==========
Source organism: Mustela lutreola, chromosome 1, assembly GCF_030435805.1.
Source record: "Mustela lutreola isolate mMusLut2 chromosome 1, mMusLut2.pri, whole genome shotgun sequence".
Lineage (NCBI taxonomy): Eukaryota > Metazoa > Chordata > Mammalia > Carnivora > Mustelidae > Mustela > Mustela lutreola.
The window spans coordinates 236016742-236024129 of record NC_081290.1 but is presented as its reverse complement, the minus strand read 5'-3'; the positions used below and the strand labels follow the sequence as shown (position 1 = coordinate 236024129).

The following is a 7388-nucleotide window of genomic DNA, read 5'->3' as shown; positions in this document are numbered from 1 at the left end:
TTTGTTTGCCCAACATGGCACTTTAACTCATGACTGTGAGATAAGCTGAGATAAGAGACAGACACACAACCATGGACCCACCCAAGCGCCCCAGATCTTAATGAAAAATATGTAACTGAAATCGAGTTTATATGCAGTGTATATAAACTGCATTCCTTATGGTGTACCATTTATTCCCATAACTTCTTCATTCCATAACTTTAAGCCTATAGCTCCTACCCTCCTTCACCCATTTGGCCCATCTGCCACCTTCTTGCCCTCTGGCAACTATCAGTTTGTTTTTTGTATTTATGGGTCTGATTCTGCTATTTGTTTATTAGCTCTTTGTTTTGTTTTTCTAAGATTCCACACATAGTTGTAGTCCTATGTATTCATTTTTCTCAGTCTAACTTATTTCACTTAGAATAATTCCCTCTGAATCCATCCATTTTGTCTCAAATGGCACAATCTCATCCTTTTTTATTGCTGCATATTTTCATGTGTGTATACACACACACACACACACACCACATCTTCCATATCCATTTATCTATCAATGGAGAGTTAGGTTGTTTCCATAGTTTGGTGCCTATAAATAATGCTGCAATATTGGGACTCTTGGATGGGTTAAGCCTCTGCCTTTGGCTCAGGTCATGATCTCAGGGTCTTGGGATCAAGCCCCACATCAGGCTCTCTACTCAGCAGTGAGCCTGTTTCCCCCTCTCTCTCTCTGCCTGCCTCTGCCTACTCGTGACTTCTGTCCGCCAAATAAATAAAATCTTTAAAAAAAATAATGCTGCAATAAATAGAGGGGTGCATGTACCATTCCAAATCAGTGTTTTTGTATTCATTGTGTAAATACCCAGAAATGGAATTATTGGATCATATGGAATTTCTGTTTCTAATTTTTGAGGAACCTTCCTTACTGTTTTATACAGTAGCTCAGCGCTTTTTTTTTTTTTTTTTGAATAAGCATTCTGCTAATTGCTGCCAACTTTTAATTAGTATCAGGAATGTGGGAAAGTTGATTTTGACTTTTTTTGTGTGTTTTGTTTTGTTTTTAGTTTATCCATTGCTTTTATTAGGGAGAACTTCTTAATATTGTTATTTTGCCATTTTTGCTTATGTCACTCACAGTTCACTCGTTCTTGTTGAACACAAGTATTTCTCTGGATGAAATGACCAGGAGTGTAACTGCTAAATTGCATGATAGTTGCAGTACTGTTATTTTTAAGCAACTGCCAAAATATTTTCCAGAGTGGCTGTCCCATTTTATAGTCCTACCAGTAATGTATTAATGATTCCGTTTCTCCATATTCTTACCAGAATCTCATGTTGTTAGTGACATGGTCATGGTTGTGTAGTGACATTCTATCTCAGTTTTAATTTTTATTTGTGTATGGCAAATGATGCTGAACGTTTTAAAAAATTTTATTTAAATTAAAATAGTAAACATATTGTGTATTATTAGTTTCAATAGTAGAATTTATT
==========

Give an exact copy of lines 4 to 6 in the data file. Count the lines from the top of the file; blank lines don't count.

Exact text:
The window spans coordinates 236016742-236024129 of record NC_081290.1 but is presented as its reverse complement, the minus strand read 5'-3'; the positions used below and the strand labels follow the sequence as shown (position 1 = coordinate 236024129).

The following is a 7388-nucleotide window of genomic DNA, read 5'->3' as shown; positions in this document are numbered from 1 at the left end:
TTTGTTTGCCCAACATGGCACTTTAACTCATGACTGTGAGATAAGCTGAGATAAGAGACAGACACACAACCATGGACCCACCCAAGCGCCCCAGATCTTAATGAAAAATATGTAACTGAAATCGAGTTTATATGCAGTGTATATAAACTGCATTCCTTATGGTGTACCATTTATTCCCATAACTTCTTCATTCCATAACTTTAAGCCTATAGCTCCTACCCTCCTTCACCCATTTGGCCCATCTGCCACCTTCTTGCCCTCTGGCAACTATCAGTTTGTTTTTTGTATTTATGGGTCTGATTCTGCTATTTGTTTATTAGCTCTTTGTTTTGTTTTTCTAAGATTCCACACATAGTTGTAGTCCTATGTATTCATTTTTCTCAGTCTAACTTATTTCACTTAGAATAATTCCCTCTGAATCCATCCATTTTGTCTCAAATGGCACAATCTCATCCTTTTTTATTGCTGCATATTTTCATGTGTGTATACACACACACACACACACACCACATCTTCCATATCCATTTATCTATCAATGGAGAGTTAGGTTGTTTCCATAGTTTGGTGCCTATAAATAATGCTGCAATATTGGGACTCTTGGATGGGTTAAGCCTCTGCCTTTGGCTCAGGTCATGATCTCAGGGTCTTGGGATCAAGCCCCACATCAGGCTCTCTACTCAGCAGTGAGCCTGTTTCCCCCTCTCTCTCTCTGCCTGCCTCTGCCTACTCGTGACTTCTGTCCGCCAAATAAATAAAATCTTTAAAAAAAATAATGCTGCAATAAATAGAGGGGTGCATGTACCATTCCAAATCAGTGTTTTTGTATTCATTGTGTAAATACCCAGAAATGGAATTATTGGATCATATGGAATTTCTGTTTCTAATTTTTGAGGAACCTTCCTTACTGTTTTATACAGTAGCTCAGCGCTTTTTTTTTTTTTTTTTGAATAAGCATTCTGCTAATTGCTGCCAACTTTTAATTAGTATCAGGAATGTGGGAAAGTTGATTTTGACTTTTTTTGTGTGTTTTGTTTTGTTTTTAGTTTATCCATTGCTTTTATTAGGGAGAACTTCTTAATATTGTTATTTTGCCATTTTTGCTTATGTCACTCACAGTTCACTCGTTCTTGTTGAACACAAGTATTTCTCTGGATGAAATGACCAGGAGTGTAACTGCTAAATTGCATGATAGTTGCAGTACTGTTATTTTTAAGCAACTGCCAAAATATTTTCCAGAGTGGCTGTCCCATTTTATAGTCCTACCAGTAATGTATTAATGATTCCGTTTCTCCATATTCTTACCAGAATCTCATGTTGTTAGTGACATGGTCATGGTTGTGTAGTGACATTCTATCTCAGTTTTAATTTTTATTTGTGTATGGCAAATGATGCTGAACGTTTTAAAAAATTTTATTTAAATTAAAATAGTAAACATATTGTGTATTATTAGTTTCAATAGTAGAATTTATT